HOMER CITY —
When Melissa Fedoruk was diagnosed with breast cancer, she made the decision that it was not going to become the center of her world.
“I can live with cancer, but it’s not going to be my life,” the 39-year-old Homer City resident said.
Fedoruk’s ordeal began in October 2012, a few months after she stopped nursing her son, Deegan.
She said she felt a lump under the nipple on her right breast.
A mammogram and ultrasound done at the Women’s Imaging Center at Indiana Regional Medical Center showed inconclusive results and it was decided to monitor the situation for four months.
At a follow-up exam in March, Fedoruk learned the tumor had grown to twice its original size and a second tumor was found on the side of her right breast.
A biopsy was scheduled for March 7, and on March 12 Fedoruk learned she had stage 2 breast cancer and it was hormone based.
“When the results came in I kind of just knew, especially after they found the second lump,” she said.
She said hearing the news hit her and her husband, Peter, hard, and many tears were shed.
“I was angry,” Fedoruk said.
“I felt robbed. I felt like I was robbing my son of a year with me, that’s what got me the most.”
But she didn’t have much time to dwell on the situation or even seek a second opinion. On March 25, she had a right breast mastectomy done at the Women’s Imaging Center.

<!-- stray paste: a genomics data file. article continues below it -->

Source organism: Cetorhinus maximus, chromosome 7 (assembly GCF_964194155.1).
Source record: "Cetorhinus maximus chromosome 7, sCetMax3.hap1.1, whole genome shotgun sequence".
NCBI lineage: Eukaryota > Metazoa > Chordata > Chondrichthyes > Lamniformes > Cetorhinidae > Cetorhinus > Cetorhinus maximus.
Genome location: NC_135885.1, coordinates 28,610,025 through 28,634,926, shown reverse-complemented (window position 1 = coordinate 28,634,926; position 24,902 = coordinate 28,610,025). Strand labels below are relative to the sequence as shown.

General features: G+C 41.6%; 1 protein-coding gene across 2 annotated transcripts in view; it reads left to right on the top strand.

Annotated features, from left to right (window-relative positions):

Fedoruk decided not to have reconstructive surgery and instead opted to wear a prosthesis.
“I wasn’t attached to that breast. It’s not a heart or liver. I don’t need it to survive,” she said.
Following surgery, she underwent six rounds of chemotherapy, finishing the last round
She didn’t need radiation because her lymph nodes were clear.
Fedoruk now is undergoing
12 treatments of herceptin, which helps reduce the risk of the cancer returning.
She also will need to take tamoxifen for five years to block estrogen production.
Because Fedoruk is still doing treatments, she can’t say if she’s cancer free, but said her doctors are hopeful that she will come out of it with a clean bill of health.
“We caught it early and that helped,” she said.
Next month Fedoruk will undergo genetic testing. If the tests come back positive, she plans to have her left breast removed as a precautionary measure.
Fedoruk is employed by First Commonwealth Bank in Indiana and said following the surgery she wanted to get back to work as soon as she could and back into a regular routine.
“I worked straight through the treatments,” she said. “I wanted to feel as normal as possible.”
She said her co-workers, family and friends serve as her main support system and they’re always there to lend a hand.
Fedoruk also attends a support group that’s held once a month at the Women’s Imaging Center.
“Sometimes we talk about the illness and other times we’ll
just chit-chat and eat,” she
“It’s comforting to have a 14-year survivor sitting across from you.”
But at the end of the day when it comes to dealing with cancer Fedoruk strongly believes it’s all in your attitude.
“It is what you make of it,” she said.
Kelly Urban is a reporter with The Tribune-Democrat. Follow her on Twitter at twitter.com/KellyUrban25.